The financing regulations around documentary will change on July 1. While it will have some positive effects, the damage to the independent feature documentary sector will be devastating. They are so annoyed a formal letter to the government is being circulated for supporters to sign.
As producer and former head of the Australian Directors Guild Kingston Anderson summarised to an AIDC session on the general impact of the changes,
The minimum budget at which the tax rebate cuts in has gone up from $500,000 to $1m.
The Gallipoli clause has been abolished. This means that productions will not be able to count expenditure in areas like crews outside Australia as part of the budget for tax purposes.
The rebate has been ‘harmonised’ so that the 40% for features and 20% for TV has become 30:30.
At the moment we have a healthy production community making and distributing feature documentaries which take advantage of the 40% rebate. The sector took off after the digital revolution in cinemas, often using the low-cost semi-pro gear and hyphenated crews which enabled documentaries to illuminate the far corners of the world, sometimes over many years. A modest parade of them trundle around the arthouse circuit each year, with breakouts into mainstream attention, mostly in regional areas. They have been very important in the Indigenous production space.
The Documentary Australia Foundation developed an organised system of philanthropic support, which has probably been involved with the great majority of substantial non-broadcast documentaries, and created an entire genre of modern activist films, fed in turn by the evolution of impact marketing as a coherent profession.
Mitzi Goldman, who runs DAF, is appalled by the new provisions, and argues that they have occurred by accident, simply because the policy creators do not understand the implications. All the participants in Kingston Anderson’s session agree that the feature doc movement is essentially stuffed.
Figures released by DAF suggest that the average budget for a feature documentary over the last five years, adjusted for inflation, is $551,917. Without the 40%, it would have to drop to $372,000/hour. The offset won’t be replaced by any other source of finance and budgets can’t climb enough to trigger it either.
The Gallipoli clause means that Australian documentary expenditure outside Australia is no longer covered by the rebate, which will dent co-productions and globally focused stories. Forget breadth of vision; there is a certain irony in pouring hundreds of millions of dollars into overseas dramas to shoot here while penalising documentary makers who want to remove a lens cap any further away than Darwin.
The harmonised rebate is the other side of the coin, which emerged strongly in that AIDC session. Michael Tear from Wildbear put the positive view:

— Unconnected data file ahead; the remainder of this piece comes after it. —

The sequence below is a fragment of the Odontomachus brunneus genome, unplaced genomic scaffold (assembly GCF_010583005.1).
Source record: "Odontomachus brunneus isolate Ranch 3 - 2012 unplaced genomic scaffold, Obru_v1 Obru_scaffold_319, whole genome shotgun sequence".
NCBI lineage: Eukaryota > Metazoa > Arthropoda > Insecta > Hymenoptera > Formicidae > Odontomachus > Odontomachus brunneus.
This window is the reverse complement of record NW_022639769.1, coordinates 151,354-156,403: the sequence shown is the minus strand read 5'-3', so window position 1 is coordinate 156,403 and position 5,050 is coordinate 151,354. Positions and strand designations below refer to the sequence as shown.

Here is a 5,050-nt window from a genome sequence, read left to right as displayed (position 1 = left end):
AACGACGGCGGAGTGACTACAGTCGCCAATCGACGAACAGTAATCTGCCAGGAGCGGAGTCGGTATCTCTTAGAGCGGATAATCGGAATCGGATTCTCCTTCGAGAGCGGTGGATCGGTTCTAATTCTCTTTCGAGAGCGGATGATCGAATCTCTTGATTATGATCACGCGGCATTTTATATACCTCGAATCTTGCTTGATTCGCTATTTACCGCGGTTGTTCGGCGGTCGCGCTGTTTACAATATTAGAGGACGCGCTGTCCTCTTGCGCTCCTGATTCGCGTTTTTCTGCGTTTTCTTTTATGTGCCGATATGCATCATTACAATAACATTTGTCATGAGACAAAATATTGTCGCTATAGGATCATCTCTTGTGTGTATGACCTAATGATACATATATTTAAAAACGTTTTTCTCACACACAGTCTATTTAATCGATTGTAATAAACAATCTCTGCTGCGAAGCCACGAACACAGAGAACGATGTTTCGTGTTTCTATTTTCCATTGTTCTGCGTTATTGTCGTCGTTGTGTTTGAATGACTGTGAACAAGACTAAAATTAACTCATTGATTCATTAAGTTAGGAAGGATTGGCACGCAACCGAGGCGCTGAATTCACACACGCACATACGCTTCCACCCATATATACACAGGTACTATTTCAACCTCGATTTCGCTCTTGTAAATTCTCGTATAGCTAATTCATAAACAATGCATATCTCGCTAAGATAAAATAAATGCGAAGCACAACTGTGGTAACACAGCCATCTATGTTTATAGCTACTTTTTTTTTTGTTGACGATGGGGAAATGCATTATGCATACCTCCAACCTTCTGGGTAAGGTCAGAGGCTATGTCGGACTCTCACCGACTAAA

‘The TV offset at 30% is obviously going to be a major boost over 20%.
‘I think we will be doing more TV and less films, but that doesn’t mean in my view that we preclude one-off films. There will be challenges around finance.. but we need to be really mindful of the audience and market opportunities as well.
‘Our feature slate and one-off films have done particularly well on the international market. And even though financing them will be harder, they’ll still be a priority for us.’
He seems to be thinking that high level blue chip feature docs can really work, and sell to streamers. With budgets over $1.2m he can probably finance them with 30%, even though it has dropped from 40%.
Philippa Campey, a key player in the auteur-driven lower budget feature docs, is expecting the proverbial pivot to television.
‘The depth of feature documentaries in the last decade has been under a million dollars, so anything that fits into the that range would be unfinance-able without the Offset. But the television upping to 30% is an opportunity as Michael said, there is a way potentially to finance the same programs for television market. But for the feature docs the loss of the Offset is pretty devastating.’
Sacha Gregson, Head of Content Investment & Policy, Entertainment & Specialist at the ABC, also figures the producers could format more cleverly and take advantage of television. ‘And I think the main key to that potentially would also be the streamers opening up to Australian documentary content more than they have been.’
Nha-Uyen Cha is an international distributor through LGI Media. ‘As a distributor I am quite excited about the increase in the offset for television to 30% because we work with a number of Australian producers at the moment around co-productions and pre-sales’. We can get these projects financed faster as budgets have reduced with other broadcasters around the world. Echoing what Pippa said, for feature producers this will really reduce the number of those projects. I think for smaller producers it will be more challenging for them.’
Gregson said, ‘We feel that there are some gaps in the detail at the moment and it would be really great to have them clarified so we can all move together and build some solid models.’
What happens when the ABC commissions a longer documentary for television rather than theatrical release. Or when a broadcast project is reconfigured into a 90 minute documentary? Is everything longer than an hour which is not a series to be stuck with the $1m limit? Clearly it does not apply to single fifty minute TV docs… ‘
There is a ways to go on this one, Meanwhile producers are pushing to get their films started before July 1, which brings another question; how do we define the first day of principle photography with a documentary shot over a longer period?
This is the kind of film we are talking about.